‘Let the jury consider their verdict,’ the King said, for about the twentieth time that day.
‘No, no!’ said the Queen. ‘Sentence first – verdict afterwards.’
‘Stuff and nonsense!’ said Alice loudly. ‘The idea of having the sentence first!’
‘Hold your tongue!’ said the Queen, turning purple.
‘I won’t!’ said Alice.
‘Off with her head!’ the Queen shouted at the top of her voice.
–Lewis Carroll, Alice’s Adventures in Wonderland
You wouldn’t normally associate the Queen of Hearts with thoughtfulness, but Her Mad Majesty is on to something here, at least as it speaks to writers. Our first and most basic task is conceiving, birthing, nurturing–wait for it–a sentence. The noun plus verb kind.
And as Alice found Wonderland, sentence construction isn’t easy. The artiste in you wants to strut out darling turns of phrase. Your inner Professor Strunk demands clean prose. The craftsperson understands what content and structure the story needs at a given moment. Every part of that brain cocktail is a lot right–and a little wrong.
Take clean prose or the unadorned bones of structure, for examples. All work and no play makes Alice a dull read. I mean, a crisp sentence might go:
Alice struggled playing flamingo croquet.
That’s certainly clean prose, and the soul of brevity. It’s also undercooked for such an imaginative concept. It doesn’t show what about flamingo croquet was so darn troublesome.
Or, that sentence could go:
The chief difficulty Alice found at first was in managing her flamingo: she succeeded in getting its body tucked away, comfortably enough, under her arm, with its legs hanging down, but generally, just as she had got its neck nicely straightened out, and was going to give the hedgehog a blow with its head, it would twist itself round and look up in her face, with such a puzzled expression that she could not help bursting out laughing: and when she had got its head down, and was going to begin again, it was very provoking to find that the hedgehog had unrolled itself, and was in the act of crawling away: besides all this, there was generally a ridge or furrow in the way wherever she wanted to send the hedgehog to, and, as the doubled-up soldiers were always getting up and walking off to other parts of the ground, Alice soon came to the conclusion that it was a very difficult game indeed.
–Lewis Carroll, Alice’s Adventures in Wonderland
Playful, vivid, full of obstacles that convey her difficulty and the fabulist ridiculousness of it all. This is not to pound the pub table that long sentences are inherently good, but this one sings because it lets us deep into what Alice is going through. It’s very length and rhythm tells us Alice had a multi-pronged problem.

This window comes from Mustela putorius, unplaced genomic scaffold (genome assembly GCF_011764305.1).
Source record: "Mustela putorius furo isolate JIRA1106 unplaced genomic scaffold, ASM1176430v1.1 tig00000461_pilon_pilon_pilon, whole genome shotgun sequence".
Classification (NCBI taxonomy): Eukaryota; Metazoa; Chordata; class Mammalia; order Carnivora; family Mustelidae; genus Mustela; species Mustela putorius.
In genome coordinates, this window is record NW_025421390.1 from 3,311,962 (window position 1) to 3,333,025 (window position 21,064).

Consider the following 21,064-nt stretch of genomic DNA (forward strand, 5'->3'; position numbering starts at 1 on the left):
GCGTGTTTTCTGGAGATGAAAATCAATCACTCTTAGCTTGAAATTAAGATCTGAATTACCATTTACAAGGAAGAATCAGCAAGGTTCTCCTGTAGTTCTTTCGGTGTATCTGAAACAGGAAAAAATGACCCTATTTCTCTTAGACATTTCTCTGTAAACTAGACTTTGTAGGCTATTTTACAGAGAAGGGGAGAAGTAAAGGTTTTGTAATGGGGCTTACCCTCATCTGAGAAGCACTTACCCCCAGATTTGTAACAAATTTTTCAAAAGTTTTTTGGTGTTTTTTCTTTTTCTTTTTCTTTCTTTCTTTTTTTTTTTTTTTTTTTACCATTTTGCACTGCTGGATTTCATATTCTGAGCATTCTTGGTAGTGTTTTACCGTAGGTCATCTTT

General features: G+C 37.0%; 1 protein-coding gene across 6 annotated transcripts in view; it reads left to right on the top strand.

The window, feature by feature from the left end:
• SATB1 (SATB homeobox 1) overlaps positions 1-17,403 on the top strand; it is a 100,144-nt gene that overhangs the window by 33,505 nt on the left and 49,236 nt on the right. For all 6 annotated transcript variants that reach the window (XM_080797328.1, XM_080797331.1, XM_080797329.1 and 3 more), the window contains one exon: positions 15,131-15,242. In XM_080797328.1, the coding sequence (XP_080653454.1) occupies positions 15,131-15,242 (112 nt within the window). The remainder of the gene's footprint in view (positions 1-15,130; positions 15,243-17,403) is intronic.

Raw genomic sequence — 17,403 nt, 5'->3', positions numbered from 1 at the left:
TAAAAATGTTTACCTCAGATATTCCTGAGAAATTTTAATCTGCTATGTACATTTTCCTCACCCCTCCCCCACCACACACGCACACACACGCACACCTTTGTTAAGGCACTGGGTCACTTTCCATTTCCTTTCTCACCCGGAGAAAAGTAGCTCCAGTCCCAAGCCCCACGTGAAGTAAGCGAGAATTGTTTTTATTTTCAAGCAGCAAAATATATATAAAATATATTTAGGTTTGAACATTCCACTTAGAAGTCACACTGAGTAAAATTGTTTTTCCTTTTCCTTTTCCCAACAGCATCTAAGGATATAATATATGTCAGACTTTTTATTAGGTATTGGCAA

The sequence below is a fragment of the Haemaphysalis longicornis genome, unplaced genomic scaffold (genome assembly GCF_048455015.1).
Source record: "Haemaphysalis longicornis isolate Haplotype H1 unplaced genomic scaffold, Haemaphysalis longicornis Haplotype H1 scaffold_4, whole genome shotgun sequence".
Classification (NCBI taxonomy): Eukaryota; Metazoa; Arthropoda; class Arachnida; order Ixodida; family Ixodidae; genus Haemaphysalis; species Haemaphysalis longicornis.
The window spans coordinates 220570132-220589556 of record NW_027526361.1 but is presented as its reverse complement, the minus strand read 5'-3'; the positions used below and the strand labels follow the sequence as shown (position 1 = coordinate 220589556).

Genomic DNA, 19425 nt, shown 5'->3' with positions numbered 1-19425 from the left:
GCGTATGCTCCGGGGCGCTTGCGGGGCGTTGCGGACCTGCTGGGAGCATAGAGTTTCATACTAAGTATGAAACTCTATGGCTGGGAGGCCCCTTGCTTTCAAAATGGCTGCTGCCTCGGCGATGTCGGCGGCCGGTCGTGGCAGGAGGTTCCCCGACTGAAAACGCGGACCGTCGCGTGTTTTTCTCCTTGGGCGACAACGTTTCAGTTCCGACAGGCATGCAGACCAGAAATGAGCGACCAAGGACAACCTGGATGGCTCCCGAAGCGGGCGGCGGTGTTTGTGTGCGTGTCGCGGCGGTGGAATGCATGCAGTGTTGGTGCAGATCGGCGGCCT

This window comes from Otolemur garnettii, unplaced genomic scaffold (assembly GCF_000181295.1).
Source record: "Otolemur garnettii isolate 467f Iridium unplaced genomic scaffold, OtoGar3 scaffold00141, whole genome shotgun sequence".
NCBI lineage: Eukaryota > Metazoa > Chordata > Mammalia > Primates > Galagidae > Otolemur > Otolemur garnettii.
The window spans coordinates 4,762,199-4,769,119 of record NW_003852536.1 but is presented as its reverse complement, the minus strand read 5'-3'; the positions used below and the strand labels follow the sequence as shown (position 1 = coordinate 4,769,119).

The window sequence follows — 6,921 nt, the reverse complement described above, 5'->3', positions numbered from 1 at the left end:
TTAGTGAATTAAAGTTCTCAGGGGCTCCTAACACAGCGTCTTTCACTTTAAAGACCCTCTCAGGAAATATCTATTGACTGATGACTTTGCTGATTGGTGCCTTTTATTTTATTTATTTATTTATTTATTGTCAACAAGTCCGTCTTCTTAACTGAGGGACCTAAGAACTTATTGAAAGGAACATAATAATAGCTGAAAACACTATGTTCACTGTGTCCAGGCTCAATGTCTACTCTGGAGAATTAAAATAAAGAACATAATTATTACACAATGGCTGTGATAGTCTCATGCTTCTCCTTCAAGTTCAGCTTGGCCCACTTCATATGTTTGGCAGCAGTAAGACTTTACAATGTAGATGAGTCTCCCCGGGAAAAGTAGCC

I think about sentences. A lot. It’s a thing with me, occasionally a problem. Where to start them, how to land them, how to vary them.
Dictionary.com defines a sentence’s subject as: “a syntactic unit that … consists of a noun, noun phrase, or noun substitute which often refers to the one performing the action or being in the state expressed by the predicate.”
Good God, no wonder most people glaze over in grammar lessons. Try how Dictionary.com defines a musical subject: “the principal melodic motif or phrase.”
Ah, the principle thing in play. Whatever the most important thing in action or at stake right then, I make that my sentence’s subject. If the POV or antagonist is acting to move things forward, then “I” or “she/he” likely is the strong fit. Let a proactive character get due credit. This brings a bonus. With clarity of subject, a power verb will follow soon enough.
Or, maybe the POV experiences a revelation or sensation. A threat. The best subject then is that threat: a horrid party, a pill to make you large or small, a rabbit hole. That’s the more immediate actor then a POV being acted upon. Carroll does this masterfully in the example above. Read the opening words again. His subject isn’t Alice. It’s her difficulty. In a sentence about difficulties.
#2: The Spice of Life
Variety, the spice of fiction. I take this to heart and structure every next sentence differently, be it longer plays with a compound verb or related ideas connected by a conjunction. Or short beats for emphasis. “But” constructions can be effective, setting up an initial idea as a straw or straight man, but overuse bogs down the pace. Best saved for moments of contemplation. Sometimes, I might start with an opening word or clause other than the subject. Every new sentence has a structure not repeated immediately before or after, which makes a smooth flow. Just like in this paragraph.
#3: The Punch Line
Nothing powers a sentence like freshness and surprise. And damn, does Carroll march out squirming flamingos, hedgehogs walking off the grass. Better, he frames her bird-wrestling problem, and after twists and tangles, he ends the sentence having amped what he began: the difficulty of difficulties. Call it going out on a high note, call it nailing a punchline, call it sticking a dismount. It works in fiction the same way it works in life.
Think about it: In writing, every sentence serves two masters, to provide clear information necessary to moving things forward and also to carry the drama and narrative voice. To please a reader’s eye, to keep on reading or not, to recommend you or not.
The Queen of Hearts wasn’t right about much, but we writers can learn from her anyway. Sometimes a sentence must come first. Always then, the verdict after.